The couple married in 1953, in Sue’s hometown. Carl by this time had decided not to pursue the ministry. His experience in Korea had opened a new path, medicine. “I found something else I’d rather be,” he said. He opted against becoming a doctor, as he hoped to start a family sooner than medical training would allow. His older brother was a pharmacist, and Carl resolved to study pharmacy, too.
After graduating from Ohio Northern University’s pharmacy program, Carl got his first job in Middletown, Ohio. Then for five years, he and Sue ran a drugstore in Fairborn. Carl dispensed drugs, while Sue prepared, from her home kitchen, some of the food items sold at the store.
“He’d call me up and say, ‘I need more tuna fish salad,’ and I’d drop everything and make tuna fish salad,” she said.
Then, for just a year, Carl worked with his brother in Yellow Springs at Erbaugh and Johnson’s, filling in while Doc Erbaugh was away from the business. When the year was up, the couple and their two young sons moved to Oxford, Ohio. Carl worked for a pharmacy there for about five years, but was displeased with the owner’s approach to customers.
One day the owner “read me out in the back room for being nice to a customer,” Carl recalled. “I liked to talk to customers, and he thought I was wasting time.”
The experience was a turning point. “I called my brother and said, ‘I’m ready to come work with you.’”
And so he did. The family lived in a little house on Polecat Road for a year, then purchased the Dayton Street home. In partnership with his brother, who also enjoyed giving customers personal attention, Carl found the working environment suited him well.
Growing up in the village, Jim Johnson often heard classmates and their families speak highly of his parents, which made him proud. Many people relied on his father’s help and advice, and everybody loved Carl’s trademark laugh, according to Jim.
“It was big and real,” Jim said. “When he was delighted about something, you could hear it down the block.”
Carl and Sue worked hard in the store, running it themselves after Bud Johnson retired in 1984. They often returned to the pharmacy for a couple of hours after dinner to catch up on paperwork, Sue recalled. She handled the business side, while Carl focused on writing scripts and helping customers, according to Jim.
Beyond the pharmacy, Carl served on the Yellow Springs recreation committee, and belonged to the local Lions Club for 20 years. Sue was active in the local PTA.
But it wasn’t all work, no play. From the start, the Johnson brothers paused every morning for a cup of coffee at local diner Dick and Tom’s, located next door where Sunrise Café is now.
“Wilbur Deaton came, the 10-cent store man came. Every day a lot of different people formed that coffee club,” Carl said.
Carl carried on the tradition after Bud’s retirement, and the coffee club continues to this day, meeting at Young’s. Carl is the only original member left in the all-male group that includes longtime villagers Ed Vernot and Tim and Jim Shattuck. Local physician Alex Roche was also a member, until his death this spring.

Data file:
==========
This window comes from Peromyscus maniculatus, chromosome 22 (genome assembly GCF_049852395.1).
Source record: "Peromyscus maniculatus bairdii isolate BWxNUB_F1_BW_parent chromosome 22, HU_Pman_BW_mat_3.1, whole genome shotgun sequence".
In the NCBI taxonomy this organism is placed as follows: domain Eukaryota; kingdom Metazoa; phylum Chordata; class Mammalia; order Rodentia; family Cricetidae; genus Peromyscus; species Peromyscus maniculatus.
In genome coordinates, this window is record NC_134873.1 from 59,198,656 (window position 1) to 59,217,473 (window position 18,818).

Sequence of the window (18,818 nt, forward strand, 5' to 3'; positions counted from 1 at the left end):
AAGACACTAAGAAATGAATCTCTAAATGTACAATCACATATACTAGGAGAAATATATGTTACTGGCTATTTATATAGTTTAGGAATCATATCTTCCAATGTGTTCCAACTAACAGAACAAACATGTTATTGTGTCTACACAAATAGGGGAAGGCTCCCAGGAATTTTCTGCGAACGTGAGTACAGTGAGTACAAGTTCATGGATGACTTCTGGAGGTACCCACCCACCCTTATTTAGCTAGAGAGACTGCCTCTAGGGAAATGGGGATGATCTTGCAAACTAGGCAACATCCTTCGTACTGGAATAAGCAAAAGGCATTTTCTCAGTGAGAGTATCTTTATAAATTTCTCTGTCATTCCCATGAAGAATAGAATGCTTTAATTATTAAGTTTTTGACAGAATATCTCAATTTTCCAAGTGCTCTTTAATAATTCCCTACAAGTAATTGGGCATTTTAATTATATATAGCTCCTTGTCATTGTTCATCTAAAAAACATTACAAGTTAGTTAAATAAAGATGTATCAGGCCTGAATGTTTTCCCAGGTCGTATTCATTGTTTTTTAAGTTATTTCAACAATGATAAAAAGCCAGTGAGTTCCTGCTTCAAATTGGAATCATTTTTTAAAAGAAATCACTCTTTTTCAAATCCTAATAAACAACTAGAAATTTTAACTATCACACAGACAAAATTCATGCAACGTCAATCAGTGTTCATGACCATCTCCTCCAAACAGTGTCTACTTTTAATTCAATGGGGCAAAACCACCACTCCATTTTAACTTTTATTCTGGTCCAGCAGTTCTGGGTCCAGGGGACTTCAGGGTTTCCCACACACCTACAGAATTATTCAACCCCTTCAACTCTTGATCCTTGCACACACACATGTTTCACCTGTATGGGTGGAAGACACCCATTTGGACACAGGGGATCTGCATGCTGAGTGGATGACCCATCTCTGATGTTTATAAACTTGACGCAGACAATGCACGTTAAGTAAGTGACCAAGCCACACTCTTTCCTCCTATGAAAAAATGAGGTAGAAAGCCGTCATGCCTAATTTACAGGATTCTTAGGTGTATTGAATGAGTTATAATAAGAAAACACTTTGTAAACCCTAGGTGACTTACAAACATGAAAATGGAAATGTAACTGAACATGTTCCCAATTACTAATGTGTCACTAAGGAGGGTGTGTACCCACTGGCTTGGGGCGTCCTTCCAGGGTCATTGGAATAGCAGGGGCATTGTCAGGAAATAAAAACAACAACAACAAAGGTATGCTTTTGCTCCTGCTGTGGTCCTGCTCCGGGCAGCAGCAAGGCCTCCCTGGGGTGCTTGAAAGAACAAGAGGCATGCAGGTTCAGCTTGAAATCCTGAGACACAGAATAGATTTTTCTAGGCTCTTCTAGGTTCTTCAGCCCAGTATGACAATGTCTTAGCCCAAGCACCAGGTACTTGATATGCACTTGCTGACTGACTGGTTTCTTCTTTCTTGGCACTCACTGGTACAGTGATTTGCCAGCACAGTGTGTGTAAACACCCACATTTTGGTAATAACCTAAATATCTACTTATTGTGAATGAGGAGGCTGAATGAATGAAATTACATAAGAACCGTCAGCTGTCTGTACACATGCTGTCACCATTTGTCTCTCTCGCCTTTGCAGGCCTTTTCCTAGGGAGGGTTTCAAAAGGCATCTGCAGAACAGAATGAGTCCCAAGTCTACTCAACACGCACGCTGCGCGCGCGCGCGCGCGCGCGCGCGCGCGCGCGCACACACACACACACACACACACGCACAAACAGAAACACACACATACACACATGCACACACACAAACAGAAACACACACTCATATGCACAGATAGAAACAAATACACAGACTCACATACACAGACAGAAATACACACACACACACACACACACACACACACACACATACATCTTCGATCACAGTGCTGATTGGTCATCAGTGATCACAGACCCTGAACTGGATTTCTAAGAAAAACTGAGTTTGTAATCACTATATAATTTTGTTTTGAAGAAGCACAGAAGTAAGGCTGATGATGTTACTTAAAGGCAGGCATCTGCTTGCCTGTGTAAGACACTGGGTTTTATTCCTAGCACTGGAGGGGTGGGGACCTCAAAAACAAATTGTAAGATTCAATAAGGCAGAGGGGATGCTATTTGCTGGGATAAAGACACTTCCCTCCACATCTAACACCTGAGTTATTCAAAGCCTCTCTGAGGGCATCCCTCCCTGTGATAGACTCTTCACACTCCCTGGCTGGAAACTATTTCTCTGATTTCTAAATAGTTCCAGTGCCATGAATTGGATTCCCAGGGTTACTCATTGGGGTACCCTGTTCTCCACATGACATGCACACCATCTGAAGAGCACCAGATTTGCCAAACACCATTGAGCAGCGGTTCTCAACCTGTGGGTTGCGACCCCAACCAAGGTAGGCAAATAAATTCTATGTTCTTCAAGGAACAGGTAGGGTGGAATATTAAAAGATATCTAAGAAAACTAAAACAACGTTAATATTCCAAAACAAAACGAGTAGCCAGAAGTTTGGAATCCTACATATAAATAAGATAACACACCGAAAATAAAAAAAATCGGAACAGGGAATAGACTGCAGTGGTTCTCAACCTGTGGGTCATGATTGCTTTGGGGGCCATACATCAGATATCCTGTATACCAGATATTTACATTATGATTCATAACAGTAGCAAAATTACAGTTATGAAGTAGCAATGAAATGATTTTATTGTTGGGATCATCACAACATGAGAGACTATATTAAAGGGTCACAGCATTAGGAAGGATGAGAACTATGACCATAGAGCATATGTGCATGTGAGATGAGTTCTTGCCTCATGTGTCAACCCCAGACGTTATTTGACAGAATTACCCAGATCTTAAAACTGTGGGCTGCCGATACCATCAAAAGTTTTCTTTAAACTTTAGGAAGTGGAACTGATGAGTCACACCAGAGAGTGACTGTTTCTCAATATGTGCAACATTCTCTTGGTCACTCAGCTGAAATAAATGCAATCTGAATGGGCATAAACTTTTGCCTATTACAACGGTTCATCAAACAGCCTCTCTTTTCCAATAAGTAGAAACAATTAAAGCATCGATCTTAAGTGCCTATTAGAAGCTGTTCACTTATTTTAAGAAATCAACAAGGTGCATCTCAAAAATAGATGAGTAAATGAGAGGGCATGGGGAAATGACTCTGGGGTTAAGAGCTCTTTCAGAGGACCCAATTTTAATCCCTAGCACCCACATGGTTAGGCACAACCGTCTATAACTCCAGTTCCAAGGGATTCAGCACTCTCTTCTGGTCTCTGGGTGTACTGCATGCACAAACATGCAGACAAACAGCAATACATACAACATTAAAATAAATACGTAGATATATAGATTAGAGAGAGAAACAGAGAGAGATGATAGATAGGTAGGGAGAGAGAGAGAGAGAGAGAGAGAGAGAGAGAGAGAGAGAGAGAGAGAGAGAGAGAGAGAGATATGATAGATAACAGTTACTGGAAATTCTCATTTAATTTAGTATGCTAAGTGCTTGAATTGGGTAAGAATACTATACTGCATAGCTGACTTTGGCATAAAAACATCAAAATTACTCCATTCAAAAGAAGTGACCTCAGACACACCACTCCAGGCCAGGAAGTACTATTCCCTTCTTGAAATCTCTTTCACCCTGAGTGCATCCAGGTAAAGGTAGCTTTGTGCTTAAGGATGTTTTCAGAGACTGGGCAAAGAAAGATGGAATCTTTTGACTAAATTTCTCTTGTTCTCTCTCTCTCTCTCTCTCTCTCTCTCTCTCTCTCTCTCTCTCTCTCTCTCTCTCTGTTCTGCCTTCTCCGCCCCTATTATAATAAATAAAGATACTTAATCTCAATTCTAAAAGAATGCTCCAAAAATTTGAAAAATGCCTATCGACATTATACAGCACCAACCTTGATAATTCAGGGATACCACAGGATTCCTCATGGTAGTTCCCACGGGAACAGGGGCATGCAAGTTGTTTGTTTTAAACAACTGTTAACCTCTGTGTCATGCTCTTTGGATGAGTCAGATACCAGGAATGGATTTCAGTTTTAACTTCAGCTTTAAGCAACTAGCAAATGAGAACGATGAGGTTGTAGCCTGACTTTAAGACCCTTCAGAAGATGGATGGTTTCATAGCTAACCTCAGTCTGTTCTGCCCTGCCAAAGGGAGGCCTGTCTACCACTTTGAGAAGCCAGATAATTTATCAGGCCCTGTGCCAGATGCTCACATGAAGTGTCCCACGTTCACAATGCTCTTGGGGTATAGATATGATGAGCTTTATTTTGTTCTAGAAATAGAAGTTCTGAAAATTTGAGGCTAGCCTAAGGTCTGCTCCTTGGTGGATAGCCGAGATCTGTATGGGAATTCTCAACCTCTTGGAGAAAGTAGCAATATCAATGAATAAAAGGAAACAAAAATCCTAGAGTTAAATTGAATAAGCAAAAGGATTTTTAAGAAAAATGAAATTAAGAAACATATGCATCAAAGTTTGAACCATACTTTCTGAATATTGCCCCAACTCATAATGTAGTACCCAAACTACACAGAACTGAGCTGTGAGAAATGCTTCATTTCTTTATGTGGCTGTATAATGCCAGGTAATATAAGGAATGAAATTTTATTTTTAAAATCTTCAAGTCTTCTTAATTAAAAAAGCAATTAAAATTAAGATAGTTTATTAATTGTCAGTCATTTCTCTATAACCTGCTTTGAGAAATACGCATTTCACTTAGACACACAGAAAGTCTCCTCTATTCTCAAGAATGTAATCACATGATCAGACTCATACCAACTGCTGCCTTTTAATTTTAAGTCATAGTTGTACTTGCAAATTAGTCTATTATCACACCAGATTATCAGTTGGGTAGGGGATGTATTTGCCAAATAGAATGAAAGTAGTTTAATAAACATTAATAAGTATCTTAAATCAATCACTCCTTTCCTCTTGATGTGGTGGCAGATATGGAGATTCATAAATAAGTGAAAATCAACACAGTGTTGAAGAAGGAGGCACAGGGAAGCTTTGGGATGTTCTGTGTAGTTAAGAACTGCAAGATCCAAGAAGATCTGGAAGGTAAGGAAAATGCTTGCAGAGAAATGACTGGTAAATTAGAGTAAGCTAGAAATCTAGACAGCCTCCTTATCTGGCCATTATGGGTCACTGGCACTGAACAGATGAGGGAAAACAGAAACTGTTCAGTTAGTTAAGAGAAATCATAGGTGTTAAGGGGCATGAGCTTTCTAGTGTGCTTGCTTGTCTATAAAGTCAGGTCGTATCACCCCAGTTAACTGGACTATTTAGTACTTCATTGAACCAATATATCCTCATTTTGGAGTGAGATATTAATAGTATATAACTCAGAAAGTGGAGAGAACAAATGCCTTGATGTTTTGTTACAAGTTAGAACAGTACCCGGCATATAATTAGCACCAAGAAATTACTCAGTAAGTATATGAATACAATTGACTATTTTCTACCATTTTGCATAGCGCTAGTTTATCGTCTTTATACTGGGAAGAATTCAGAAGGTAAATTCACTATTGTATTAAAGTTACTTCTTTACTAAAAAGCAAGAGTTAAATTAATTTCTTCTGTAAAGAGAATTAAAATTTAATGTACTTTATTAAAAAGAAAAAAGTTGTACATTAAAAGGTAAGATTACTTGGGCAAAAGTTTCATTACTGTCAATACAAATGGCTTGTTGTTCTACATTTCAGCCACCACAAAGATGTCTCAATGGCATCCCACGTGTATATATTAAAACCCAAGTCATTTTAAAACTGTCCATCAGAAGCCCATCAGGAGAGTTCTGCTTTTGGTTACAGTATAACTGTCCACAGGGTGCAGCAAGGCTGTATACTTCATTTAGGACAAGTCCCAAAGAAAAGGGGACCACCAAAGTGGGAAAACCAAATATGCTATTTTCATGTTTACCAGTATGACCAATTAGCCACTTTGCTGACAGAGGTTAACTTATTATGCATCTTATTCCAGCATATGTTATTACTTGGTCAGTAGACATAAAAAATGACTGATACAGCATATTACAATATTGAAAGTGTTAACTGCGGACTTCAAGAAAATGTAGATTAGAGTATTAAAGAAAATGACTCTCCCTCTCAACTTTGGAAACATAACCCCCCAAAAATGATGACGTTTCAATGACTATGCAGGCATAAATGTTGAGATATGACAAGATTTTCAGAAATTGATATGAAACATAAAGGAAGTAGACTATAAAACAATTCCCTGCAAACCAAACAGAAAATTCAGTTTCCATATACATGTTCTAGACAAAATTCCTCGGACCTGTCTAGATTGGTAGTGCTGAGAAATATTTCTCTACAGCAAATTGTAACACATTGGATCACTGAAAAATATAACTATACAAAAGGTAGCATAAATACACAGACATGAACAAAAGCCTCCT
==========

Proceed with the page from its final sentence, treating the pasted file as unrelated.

Years ago, Sue was an avid bridge player, playing in two local bridge groups. She loves the game, she said, though her skills have gotten rusty in recent years.
The couple retired in 1996. Unable to find an independent buyer, they sold the pharmacy to Revco/CVS, but it stood vacant for a year until Fred Messina, of Jamestown’s Town Drug, opened a new business in the spot, which continues today.
Sue and Carl began their retirement with a trip to Australia and New Zealand, and later expanded their worldwide travel, visiting China, Kenya, Russia, Italy and many more places. From the earliest days of their marriage, they always took the time to go away together, even if only for a few days, Carl explained.
“All our married life, we never missed a vacation,” he said.
Their joy in being together defines the couple’s relationship, according to Jim. “In 60-plus years of marriage they’ve spent no more than 60 or 70 nights apart,” he said.
Asked about the secret of their long marriage, Carl said, “There’s a lot of hard give and take.” But something else, too. “It takes a lot of love,” he added.
“He’s a good guy,” Sue said, smiling broadly.
Though Carl has faced some health issues, now relying on a cane or walker to get around, the couple hopes to stay in their home as long as possible. Jim, who lives around the corner on North High Street, moved back to town several years ago, from Washington state, to help them do just that. Their other son, John, a dentist, lives not too far away, in a suburb of Columbus.
Others in the village help out, too. “When they need help, Yellow Springs seems to have it. That’s one of the nice things about the village,” Jim said.
Handyman Scot Speakman has done little jobs for the Johnsons for at least a decade. It’s been a pleasure, he said this week.
“They light up the room when you speak to them. They have that old Yellow Springs way of cooperation and friendliness.” He paused, choosing his words carefully.
“People like them have made Yellow Springs what it is,” he said.